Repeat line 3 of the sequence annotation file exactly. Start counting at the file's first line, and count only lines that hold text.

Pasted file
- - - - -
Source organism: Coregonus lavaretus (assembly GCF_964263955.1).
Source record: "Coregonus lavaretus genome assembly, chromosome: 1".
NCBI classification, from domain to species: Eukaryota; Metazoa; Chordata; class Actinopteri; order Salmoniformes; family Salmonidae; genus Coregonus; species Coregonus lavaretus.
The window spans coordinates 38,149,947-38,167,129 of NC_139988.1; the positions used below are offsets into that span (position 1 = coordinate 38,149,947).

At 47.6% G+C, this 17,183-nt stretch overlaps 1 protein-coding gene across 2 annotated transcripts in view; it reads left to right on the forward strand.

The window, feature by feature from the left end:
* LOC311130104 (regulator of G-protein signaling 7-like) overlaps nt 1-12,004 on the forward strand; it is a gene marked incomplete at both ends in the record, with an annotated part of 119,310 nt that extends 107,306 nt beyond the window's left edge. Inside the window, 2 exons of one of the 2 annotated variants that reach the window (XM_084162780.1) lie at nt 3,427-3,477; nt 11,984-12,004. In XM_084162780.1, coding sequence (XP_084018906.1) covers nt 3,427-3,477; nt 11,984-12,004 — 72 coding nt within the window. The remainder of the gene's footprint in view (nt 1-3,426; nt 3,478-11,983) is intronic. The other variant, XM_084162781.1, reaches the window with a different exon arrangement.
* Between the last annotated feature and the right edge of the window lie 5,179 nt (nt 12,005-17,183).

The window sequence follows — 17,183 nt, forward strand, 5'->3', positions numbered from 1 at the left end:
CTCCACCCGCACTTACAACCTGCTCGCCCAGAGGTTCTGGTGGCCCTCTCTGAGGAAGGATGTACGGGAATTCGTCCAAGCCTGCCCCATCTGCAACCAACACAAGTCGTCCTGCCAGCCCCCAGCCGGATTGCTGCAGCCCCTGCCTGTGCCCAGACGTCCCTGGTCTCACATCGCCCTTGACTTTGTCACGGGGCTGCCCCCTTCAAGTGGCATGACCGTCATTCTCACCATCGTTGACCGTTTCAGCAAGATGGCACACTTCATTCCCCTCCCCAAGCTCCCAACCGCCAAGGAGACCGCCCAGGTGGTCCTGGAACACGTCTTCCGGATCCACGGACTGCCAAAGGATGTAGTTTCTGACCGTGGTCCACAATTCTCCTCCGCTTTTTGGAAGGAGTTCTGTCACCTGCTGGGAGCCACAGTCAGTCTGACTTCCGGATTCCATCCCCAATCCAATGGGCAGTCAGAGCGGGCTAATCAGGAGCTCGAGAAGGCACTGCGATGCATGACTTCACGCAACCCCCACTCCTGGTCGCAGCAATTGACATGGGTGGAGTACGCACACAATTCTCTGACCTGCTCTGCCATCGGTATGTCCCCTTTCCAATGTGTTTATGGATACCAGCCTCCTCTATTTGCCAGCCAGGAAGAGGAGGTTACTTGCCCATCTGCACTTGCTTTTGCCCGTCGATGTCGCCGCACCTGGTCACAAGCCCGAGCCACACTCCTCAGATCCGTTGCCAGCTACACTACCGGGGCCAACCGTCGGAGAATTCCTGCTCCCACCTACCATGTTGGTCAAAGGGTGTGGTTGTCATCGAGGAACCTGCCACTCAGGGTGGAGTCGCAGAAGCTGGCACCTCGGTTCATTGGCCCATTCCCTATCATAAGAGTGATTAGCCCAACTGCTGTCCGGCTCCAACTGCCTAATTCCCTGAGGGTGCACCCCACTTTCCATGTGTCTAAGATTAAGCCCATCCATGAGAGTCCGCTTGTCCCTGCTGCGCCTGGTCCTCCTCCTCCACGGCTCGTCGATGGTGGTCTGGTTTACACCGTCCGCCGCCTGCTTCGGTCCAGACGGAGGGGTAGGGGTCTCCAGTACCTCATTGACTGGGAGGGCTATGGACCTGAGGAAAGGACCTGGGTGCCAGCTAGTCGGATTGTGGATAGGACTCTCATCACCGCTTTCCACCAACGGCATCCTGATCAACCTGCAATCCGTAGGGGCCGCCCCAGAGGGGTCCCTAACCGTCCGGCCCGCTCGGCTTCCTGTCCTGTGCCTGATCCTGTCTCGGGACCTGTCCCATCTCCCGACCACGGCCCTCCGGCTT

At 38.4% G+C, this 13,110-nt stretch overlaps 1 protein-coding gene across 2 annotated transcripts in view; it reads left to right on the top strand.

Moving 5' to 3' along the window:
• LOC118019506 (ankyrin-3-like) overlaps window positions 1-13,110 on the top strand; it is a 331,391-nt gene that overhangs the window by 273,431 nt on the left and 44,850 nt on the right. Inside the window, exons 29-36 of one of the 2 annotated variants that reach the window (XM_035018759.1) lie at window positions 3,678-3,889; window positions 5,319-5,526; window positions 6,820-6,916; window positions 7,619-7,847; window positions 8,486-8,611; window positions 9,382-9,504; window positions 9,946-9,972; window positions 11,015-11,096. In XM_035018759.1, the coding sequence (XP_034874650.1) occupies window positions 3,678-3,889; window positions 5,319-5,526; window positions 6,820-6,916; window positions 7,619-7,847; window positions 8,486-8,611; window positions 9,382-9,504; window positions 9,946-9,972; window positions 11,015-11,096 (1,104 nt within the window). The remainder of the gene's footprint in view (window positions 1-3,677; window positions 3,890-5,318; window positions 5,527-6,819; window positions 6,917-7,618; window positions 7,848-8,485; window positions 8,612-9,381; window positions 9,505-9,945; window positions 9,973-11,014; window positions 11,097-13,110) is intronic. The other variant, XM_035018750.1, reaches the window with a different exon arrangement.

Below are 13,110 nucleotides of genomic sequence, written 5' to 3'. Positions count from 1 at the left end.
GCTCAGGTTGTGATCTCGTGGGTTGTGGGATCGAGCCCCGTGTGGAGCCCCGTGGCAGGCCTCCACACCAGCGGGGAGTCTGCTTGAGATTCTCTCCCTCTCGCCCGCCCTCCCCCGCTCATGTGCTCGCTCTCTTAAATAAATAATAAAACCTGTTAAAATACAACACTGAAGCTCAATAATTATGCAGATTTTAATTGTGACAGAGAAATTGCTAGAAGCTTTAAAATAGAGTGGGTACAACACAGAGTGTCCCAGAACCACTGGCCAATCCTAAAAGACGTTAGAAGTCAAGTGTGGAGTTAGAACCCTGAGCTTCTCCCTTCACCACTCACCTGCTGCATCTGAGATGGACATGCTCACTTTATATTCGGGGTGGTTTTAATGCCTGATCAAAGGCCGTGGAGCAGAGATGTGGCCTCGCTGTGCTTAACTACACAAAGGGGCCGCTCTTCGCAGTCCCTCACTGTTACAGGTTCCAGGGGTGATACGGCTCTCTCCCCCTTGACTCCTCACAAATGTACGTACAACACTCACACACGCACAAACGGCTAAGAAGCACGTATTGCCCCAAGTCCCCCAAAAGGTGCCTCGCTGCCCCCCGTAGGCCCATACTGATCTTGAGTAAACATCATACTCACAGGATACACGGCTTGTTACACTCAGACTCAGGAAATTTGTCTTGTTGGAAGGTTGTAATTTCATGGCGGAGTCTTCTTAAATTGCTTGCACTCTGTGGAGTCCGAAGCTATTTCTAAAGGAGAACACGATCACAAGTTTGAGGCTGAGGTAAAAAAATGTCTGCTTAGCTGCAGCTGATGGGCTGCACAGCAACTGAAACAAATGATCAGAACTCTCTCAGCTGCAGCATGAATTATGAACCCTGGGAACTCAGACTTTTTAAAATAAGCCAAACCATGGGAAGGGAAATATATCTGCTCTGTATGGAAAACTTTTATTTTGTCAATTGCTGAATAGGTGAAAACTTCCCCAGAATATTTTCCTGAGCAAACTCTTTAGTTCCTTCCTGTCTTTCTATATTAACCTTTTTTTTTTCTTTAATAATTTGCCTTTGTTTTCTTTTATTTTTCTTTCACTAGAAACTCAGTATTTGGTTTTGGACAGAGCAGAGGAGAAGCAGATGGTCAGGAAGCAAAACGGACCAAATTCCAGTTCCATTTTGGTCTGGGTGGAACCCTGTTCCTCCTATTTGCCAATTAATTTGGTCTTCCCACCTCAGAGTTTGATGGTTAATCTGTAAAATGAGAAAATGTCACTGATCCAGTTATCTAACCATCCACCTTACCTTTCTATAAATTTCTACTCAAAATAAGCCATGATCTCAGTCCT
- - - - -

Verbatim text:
NCBI classification, from domain to species: Eukaryota; Metazoa; Chordata; class Actinopteri; order Salmoniformes; family Salmonidae; genus Coregonus; species Coregonus lavaretus.